The Associated Press
TEGUCIGALPA, Honduras -- Honduras' ruling party conceded defeat Tuesday in the presidential election held Sunday, giving victory to leftist opposition candidate Xiomara Castro and easing fears of another contested vote and violent protests.
Tegucigalpa Mayor Nasry Asfura, the candidate of the National Party, said he had personally congratulated Castro, despite only about half of the votes being counted.
The former first lady had 53% of the total and Asfura 34%, according to the National Electoral Council.
Asfura said he had met with Castro and her family.
"Now I want to say it publicly," the conservative candidate said. "That I congratulate her for her victory, and as president-elect I hope that God illuminates and guides her so that her administration does the best for the benefit of all of us Hondurans, to achieve development and the desire for democracy."
U.S. Secretary of State Antony Blinken quickly reached out.
"The United States congratulates the people of Honduras on their election and Xiomara Castro on her historic victory as Honduras' first female president," Blinken said. "We look forward to working with the next government of Honduras."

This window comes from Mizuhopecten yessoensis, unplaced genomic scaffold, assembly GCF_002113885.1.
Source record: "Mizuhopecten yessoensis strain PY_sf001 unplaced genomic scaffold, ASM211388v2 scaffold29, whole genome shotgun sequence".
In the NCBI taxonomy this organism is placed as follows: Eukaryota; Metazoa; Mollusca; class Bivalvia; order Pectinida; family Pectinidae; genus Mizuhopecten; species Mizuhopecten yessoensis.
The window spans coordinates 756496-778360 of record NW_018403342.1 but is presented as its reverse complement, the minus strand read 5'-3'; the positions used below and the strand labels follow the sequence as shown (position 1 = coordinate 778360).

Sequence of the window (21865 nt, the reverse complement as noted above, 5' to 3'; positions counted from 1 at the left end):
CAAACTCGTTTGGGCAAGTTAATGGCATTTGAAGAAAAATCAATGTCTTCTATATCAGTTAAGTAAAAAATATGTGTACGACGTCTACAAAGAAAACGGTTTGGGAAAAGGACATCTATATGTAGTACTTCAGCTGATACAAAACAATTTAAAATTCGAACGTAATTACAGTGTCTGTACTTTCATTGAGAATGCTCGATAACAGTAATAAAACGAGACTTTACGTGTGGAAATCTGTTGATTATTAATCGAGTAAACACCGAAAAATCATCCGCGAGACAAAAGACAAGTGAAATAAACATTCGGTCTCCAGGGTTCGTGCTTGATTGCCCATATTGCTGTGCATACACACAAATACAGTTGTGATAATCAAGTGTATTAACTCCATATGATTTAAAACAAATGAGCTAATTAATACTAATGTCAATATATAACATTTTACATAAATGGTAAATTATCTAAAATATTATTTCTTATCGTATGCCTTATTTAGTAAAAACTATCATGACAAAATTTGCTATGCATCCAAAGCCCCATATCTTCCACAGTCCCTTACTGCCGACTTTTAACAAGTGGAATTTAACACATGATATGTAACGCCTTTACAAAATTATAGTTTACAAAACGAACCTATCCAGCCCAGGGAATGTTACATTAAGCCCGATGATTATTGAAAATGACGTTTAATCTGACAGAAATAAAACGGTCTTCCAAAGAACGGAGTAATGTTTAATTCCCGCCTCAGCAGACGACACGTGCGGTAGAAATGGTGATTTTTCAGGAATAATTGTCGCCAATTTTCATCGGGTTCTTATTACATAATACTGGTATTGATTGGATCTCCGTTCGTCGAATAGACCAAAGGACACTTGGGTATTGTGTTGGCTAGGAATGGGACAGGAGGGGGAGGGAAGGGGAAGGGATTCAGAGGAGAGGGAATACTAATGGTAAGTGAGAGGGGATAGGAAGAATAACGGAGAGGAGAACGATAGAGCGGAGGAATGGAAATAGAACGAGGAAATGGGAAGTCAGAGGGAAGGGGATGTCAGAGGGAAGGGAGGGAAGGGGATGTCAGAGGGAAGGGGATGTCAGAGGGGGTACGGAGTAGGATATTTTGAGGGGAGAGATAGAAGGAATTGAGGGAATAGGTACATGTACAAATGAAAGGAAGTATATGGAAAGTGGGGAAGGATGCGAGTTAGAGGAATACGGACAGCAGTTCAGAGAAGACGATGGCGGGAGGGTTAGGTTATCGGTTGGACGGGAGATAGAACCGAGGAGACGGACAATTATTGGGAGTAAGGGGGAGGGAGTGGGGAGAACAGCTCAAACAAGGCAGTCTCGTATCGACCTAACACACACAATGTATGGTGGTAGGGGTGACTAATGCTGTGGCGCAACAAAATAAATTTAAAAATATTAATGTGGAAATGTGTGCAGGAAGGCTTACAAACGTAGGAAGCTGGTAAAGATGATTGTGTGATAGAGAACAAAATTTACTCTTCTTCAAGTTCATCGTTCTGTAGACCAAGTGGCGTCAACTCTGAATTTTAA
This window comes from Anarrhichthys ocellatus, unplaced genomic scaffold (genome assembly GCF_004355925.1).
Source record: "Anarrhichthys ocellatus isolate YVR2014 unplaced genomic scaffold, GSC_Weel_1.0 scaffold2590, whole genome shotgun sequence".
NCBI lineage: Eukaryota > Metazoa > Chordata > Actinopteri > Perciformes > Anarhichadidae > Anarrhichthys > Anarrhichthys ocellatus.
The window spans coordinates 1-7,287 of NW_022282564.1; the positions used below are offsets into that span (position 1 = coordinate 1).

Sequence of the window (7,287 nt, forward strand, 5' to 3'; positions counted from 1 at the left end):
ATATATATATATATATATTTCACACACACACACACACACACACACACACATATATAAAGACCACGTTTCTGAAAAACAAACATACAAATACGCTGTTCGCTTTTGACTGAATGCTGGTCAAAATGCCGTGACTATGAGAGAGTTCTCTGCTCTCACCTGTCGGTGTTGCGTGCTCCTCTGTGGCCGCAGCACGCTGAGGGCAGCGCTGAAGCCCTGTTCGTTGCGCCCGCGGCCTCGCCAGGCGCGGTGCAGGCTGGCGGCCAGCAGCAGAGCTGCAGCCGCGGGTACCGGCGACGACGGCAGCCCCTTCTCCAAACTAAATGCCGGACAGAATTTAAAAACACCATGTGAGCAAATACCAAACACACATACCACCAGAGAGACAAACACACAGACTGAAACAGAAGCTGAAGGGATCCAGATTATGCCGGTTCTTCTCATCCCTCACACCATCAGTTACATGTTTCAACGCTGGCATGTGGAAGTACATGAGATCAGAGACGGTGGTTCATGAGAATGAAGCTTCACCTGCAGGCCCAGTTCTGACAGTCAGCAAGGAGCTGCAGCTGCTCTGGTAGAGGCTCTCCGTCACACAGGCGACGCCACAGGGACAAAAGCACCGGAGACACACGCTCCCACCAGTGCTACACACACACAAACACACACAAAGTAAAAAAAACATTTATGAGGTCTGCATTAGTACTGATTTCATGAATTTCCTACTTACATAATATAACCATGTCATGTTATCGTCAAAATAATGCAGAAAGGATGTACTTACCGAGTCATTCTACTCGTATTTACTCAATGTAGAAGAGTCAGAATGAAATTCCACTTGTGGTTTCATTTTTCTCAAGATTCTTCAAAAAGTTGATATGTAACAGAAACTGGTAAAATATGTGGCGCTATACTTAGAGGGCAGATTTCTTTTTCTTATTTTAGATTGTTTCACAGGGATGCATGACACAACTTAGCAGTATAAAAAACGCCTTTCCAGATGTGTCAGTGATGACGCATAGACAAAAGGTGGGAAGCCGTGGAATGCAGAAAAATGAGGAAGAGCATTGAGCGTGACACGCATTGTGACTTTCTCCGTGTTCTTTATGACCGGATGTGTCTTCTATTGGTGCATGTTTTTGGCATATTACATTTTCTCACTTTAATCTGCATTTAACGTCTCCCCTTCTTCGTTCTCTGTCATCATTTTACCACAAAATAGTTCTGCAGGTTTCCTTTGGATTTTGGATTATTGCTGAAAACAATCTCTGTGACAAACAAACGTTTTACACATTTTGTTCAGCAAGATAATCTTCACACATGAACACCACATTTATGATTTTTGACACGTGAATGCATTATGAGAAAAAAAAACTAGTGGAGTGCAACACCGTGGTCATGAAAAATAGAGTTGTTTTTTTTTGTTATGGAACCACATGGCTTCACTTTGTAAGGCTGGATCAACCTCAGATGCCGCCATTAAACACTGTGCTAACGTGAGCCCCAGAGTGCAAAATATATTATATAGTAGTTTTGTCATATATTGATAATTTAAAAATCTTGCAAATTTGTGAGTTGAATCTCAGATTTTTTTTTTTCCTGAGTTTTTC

The concession was a relief to many Hondurans who had feared a contested election after a debacle in 2017 led to street protests that left 23 people dead. The government imposed a curfew and ultimately declared now-outgoing President Juan Orlando Hernandez the winner despite the Organization of American States calling for a revote.
Fearing a similar outcome, many businesses in Honduras' capital had boarded up their windows.
Castro will face major challenges. Unemployment is above 10%, northern Honduras was devastated by two major hurricanes last year and street gangs drag down the economy, driving migration to the U.S.